In many software practices, ‘business requirements’ end up not being actual business requirements. A requirement is something essential to the existence of the system. Because it is natural for people to think a couple steps ahead about how to solve issues, too often they communicate imagined solutions and design decisions as business requirements rather than focusing on the core business need. The resulting inappropriate constraints negatively impact downstream solutions like software architecture, user experience design, implementation details, and so on.
If your stakeholders or requirement engineers incorrectly assume that there is one and only one way to implement a requirement, they have confused the implementation (the solution) with the requirement. This error produces inappropriate constraints on how the system is built rather that what it should do or how well it should do it.
The problem occurs because requirement engineers are not business domain experts and not qualified to be the source of the business requirements. Requirement engineers are also not usually qualified to architect, design, and implement the system because each of these are specialties in themselves. People in the software industry are becoming more specialized as the field matures, and it is rare to find someone who knows it all.
This also occurs because the sources of the business requirements (your stakeholders) are often so caught up in the current system they can not envision significant improvements that you could achieve by leveraging new technologies or business process engineering. Not everyone can ‘think outside the box’ and find innovative approaches that can revolutionize the value a system can provide. More often than not, your stakeholders look for micro-optimizations of their existing processes, which have quickly diminishing returns along with escalating costs to implement.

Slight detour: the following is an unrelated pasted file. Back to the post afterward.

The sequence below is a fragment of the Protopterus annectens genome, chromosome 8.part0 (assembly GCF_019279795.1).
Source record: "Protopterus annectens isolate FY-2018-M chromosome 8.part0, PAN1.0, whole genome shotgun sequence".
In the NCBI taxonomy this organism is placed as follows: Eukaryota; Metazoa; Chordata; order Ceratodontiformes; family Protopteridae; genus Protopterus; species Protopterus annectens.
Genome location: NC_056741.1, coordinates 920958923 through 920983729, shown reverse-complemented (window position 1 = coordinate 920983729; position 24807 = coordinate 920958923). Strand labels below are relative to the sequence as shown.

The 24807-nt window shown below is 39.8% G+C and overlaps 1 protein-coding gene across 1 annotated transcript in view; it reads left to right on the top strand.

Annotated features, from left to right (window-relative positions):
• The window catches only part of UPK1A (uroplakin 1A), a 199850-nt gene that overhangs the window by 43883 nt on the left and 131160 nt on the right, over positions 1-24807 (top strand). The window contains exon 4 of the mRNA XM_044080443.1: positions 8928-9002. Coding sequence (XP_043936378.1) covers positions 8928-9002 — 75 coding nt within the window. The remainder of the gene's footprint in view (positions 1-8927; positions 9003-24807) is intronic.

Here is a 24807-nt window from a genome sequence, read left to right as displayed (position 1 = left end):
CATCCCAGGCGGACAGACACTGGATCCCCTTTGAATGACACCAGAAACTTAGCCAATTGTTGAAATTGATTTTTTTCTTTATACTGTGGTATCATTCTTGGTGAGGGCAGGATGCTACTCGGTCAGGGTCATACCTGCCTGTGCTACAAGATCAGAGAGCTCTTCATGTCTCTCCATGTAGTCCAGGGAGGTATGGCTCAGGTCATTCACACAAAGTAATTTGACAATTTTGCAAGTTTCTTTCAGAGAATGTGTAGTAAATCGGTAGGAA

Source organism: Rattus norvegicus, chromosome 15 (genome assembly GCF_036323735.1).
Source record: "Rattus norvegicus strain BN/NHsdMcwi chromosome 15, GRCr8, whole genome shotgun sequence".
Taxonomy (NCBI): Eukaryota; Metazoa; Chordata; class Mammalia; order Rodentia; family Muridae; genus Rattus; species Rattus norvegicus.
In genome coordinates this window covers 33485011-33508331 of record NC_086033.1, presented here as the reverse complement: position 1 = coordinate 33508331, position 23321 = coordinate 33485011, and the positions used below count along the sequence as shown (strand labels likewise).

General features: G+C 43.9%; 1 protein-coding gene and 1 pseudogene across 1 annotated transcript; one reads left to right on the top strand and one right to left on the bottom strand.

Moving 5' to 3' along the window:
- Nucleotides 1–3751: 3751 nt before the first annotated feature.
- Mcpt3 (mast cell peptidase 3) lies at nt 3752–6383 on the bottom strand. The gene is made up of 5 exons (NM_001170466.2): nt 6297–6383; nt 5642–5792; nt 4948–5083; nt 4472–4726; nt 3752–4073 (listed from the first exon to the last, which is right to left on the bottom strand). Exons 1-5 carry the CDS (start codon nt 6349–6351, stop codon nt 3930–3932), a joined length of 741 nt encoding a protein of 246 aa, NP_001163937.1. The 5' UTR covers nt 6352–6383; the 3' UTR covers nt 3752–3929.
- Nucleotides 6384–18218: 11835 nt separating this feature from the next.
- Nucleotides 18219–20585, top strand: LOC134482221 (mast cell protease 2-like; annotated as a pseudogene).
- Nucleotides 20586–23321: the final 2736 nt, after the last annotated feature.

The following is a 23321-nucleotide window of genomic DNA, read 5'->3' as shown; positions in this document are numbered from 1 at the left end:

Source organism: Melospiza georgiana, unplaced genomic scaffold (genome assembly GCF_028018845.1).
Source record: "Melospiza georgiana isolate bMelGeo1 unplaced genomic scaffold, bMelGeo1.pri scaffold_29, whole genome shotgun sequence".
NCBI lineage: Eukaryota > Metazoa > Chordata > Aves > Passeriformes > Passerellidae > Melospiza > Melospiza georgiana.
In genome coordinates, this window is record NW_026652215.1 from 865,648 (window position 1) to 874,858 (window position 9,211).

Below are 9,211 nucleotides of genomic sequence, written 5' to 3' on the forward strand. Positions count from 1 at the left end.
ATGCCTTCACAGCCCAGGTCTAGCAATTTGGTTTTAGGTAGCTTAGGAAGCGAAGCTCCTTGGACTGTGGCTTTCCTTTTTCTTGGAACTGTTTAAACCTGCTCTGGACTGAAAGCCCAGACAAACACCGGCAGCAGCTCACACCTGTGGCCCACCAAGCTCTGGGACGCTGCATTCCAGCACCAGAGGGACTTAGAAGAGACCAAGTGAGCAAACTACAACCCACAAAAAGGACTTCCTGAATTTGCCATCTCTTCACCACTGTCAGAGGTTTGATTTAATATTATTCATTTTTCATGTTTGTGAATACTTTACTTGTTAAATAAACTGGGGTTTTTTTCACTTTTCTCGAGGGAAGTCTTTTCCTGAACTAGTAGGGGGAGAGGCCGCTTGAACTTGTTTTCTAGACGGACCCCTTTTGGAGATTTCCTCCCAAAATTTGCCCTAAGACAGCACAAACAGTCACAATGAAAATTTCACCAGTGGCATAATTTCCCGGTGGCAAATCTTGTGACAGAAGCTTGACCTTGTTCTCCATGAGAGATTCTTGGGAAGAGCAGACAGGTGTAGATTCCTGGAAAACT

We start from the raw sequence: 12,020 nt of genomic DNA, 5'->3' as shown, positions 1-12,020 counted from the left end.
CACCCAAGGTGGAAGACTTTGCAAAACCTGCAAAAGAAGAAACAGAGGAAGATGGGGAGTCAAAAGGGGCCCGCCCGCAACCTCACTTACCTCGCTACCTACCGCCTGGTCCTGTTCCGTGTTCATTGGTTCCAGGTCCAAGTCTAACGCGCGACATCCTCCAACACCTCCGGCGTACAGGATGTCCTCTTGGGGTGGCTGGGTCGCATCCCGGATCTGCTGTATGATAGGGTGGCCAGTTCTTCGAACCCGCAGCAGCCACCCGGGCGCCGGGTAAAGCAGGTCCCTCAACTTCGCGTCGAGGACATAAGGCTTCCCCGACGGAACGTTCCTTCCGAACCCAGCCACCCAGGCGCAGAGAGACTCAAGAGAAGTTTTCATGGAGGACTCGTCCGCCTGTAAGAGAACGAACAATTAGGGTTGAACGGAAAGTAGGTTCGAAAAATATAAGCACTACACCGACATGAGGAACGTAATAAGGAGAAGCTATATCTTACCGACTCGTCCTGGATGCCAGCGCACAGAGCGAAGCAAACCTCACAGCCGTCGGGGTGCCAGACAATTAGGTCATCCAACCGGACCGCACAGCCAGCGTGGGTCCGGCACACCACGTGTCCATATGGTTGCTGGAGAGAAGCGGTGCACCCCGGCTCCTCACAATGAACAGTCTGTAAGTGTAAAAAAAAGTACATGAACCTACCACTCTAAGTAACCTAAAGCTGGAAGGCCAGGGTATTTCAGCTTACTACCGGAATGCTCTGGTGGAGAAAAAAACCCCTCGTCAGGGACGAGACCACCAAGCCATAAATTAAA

If your business requirements and domain specifications have unnecessary constraints, you lose the opportunity for your specialists to find the best solutions available. It is easy to over-constrain your CX (Customer Experience) engineers, architects, designers and implementers which impact the products and features you ship. This common problem prevents you from being able to deliver innovations that would significantly improve the system and business processes. You are also likely to lose opportunities to differentiate your solution from your competitors.
It is not uncommon to see implementation details leak into business requirements. Things like visual aspects (interactions, buttons, etc) that are not real user interface constraints, or implementation details (“text field”, SHA256 security key, a numeric identifier, etc) that are not real implementation constraints cause a great deal of damage. If your requirement engineer is not be a security expert, they can inadvertently make a requirement rendering your system insecure. Likewise, if your requirement engineer is not a customer experience engineer, they can inadvertently mandate a sub-optimal user experience which can hurt your ability to compete or limit the value you provide to customers.
How to protect yourself
The best way to protect your project from these types of issues is to be on the lookout for it. Know that it can happen. Anyone who takes part in requirement engineering, including stakeholders, should look for improper constraints. Constraints should always describe what or how well something behaves. Immediately address any constraint that describes how something behaves because it is a solution masquerading as a requirement. Often, you can get to the underlying actual requirement by asking “why?”.
Business requirements and domain specifications should not describe any visual aspects of the system. Ask yourself if the business requirement would equally apply to both a voice recognition interface and a visual one.
As an ultimate check, all your designers, architects, and engineers should take part in the requirements evaluation process and question every requirement that potentially specifies a decision they would make as part of producing an optimal solution.
Vetrify builds tools to help you ensure your projects are on track. I started Vetrify to help you ‘vet’ various aspects of your software projects and processes and give you access to all the tools and knowledge I have gathered over the years to stay on-track and maximize your chances of success.
I hope this helps you succeed in your next project or improve your current one.
Best of luck,
Matt Cochran - CTO and Founder, Vetrify